Anonymous asked in HealthWomen's Health · 1 decade ago

well my mom wants me to see a gyn now and i wanted to know.......?

will it hurt because im a virgin?

how long will it take?

if i were to close my legs while they were inserting that thing what will they say and do?

do i really have to go through this now?

i know i have a lot of questions but i need to know. im 16 and my mom says its time for my first exam. im really nervous i dont want a male or a female looking at my private areas. im really afraid of pain.(really low tolerance)

i occasionally have irregular and painful periods though. could this be a reason to go? if it helps i started my period when i was like 10 so they should be regular by now. im so sorry for all of the dumb questions but do you all mind filling me in with this information.

oh and all my friends have said that it is extremely uncomfortable and totally embarassing. is that true?

2 Answers

  • 1 decade ago
    Favorite Answer

    Okay let me walk you threw each question.......

    1.will it be honest its not pain its just not commfy its annoying and it does hurt just a little BUT IF ITS PAINFULL YOU NEED TO TELL THEM TO STOP and do not take no for an answer its your body and you can say no, it doesnt matter if your still a child or under 18 you can say NO!

    2. It will take about five minutes or less its quick.

    3. If you close your legs they will reassure you that your okay and it wont hurt anything they dont use sharp insturments. Your best thing to do is find a spot in the room and stare.

    4. Yes you need to do it womans health is very important, my first time i was so nervouse but im lucky i had it done they found an infection in my cervix, it wasnt from sex it was from swimming! So they need to make sure you are okay.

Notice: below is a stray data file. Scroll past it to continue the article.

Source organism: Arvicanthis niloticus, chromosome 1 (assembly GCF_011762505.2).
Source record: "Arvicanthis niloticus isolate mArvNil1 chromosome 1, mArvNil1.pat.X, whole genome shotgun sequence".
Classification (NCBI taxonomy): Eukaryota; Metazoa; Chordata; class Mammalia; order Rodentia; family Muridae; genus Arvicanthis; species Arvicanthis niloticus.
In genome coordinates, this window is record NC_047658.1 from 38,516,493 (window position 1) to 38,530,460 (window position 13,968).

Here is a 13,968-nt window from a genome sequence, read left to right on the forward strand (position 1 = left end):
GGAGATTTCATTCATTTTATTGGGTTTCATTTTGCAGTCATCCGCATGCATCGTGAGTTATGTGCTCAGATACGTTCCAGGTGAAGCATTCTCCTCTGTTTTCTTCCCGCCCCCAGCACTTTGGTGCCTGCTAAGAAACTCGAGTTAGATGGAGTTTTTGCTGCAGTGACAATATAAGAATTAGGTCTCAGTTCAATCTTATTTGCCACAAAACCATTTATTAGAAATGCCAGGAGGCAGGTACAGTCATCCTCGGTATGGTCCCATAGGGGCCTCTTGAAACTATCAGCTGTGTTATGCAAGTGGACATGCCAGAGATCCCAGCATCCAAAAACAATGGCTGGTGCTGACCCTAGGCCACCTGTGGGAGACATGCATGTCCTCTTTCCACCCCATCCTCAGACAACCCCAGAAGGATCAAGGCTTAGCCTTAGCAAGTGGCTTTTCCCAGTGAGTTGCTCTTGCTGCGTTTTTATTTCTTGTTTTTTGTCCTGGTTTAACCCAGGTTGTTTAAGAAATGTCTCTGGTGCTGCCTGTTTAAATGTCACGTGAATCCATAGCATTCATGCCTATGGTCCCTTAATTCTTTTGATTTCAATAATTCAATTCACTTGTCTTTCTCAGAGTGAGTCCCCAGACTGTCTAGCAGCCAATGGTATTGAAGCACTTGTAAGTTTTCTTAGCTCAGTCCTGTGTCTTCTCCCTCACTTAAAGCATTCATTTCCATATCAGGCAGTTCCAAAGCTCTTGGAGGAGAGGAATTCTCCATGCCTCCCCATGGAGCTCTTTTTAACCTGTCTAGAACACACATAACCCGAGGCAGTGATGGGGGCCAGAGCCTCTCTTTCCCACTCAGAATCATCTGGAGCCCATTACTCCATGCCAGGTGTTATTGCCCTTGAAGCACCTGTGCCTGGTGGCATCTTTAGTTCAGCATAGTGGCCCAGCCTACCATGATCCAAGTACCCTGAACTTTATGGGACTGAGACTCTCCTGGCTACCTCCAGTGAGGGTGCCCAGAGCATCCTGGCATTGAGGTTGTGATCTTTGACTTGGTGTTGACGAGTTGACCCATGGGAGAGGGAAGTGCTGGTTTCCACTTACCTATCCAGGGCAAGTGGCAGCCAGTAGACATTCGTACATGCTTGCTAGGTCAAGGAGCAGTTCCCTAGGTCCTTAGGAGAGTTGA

And as for being a virgin good for you let them know and you are in control many think the doctor is and in reality they are not you can say NO STOP and they must and if you really dont feel good about that doc tell them to STOP and you will find another doctor but if you tell them to stop you MUST find another doctor its important it can affect your life and future.

    just to let you know last january they found i had cervical cancer and now im cured ;)

    Source(s): Im a mom of two and go for regular check ups
  • 1 decade ago

    You may be worried about your first pelvic exam. It's very normal to be anxious about something when you don't know what to expect. Hopefully after reading this information, you will be reassured that it is simple, isn't painful and takes only about 5 minutes. It is also normal to feel embarrassed or uneasy about your first exam. However, if you know what to expect, it may help you relax. Your health care provider understands how you feel and will be sensitive and gentle, and answer any questions you have.

    What is a pelvic or gynecological exam?

    A pelvic exam is a way for your health care provider to examine your female organs and check for any gynecological problems.

    When should I have my first pelvic exam?

    There are no definite rules as to when you should have your first pelvic exam. Most health care providers agree that you should have your first exam in the first few years after you become sexually active or when you turn 21, whichever comes first. There are other important reasons to have a pelvic exam. These may include:

    Unexplained pain in your lower belly or around the pelvic area, where your vagina is;

    Vaginal discharge or wetness on your underwear that causes itching , burns or smells bad;

    No menstrual periods by age 15 or 16;

    Vaginal bleeding that lasts more than 10 days;

    Missed periods; especially if you are having sex;

    Menstrual cramps so bad that you miss school

    Remember, it doesn’t matter how old you are or if you are sexually active, if you have any of the above symptoms, you should make an appointment with your health care provider or gynecologist.

    Will I need a pelvic exam if I'm a virgin?

    Even if you are a virgin (you've never had vaginal intercourse), you may need a pelvic exam if you are having any of these problems. Having a pelvic exam doesn't change anything, just as using tampons doesn't change your hymen (the skin that partly covers the opening to your vagina).

    What should I do before the exam?

    When you make your appointment, be sure to let the secretary or nurse know that this is your first pelvic exam. The nurse can answer your questions and help explain what to expect so you won't be worried.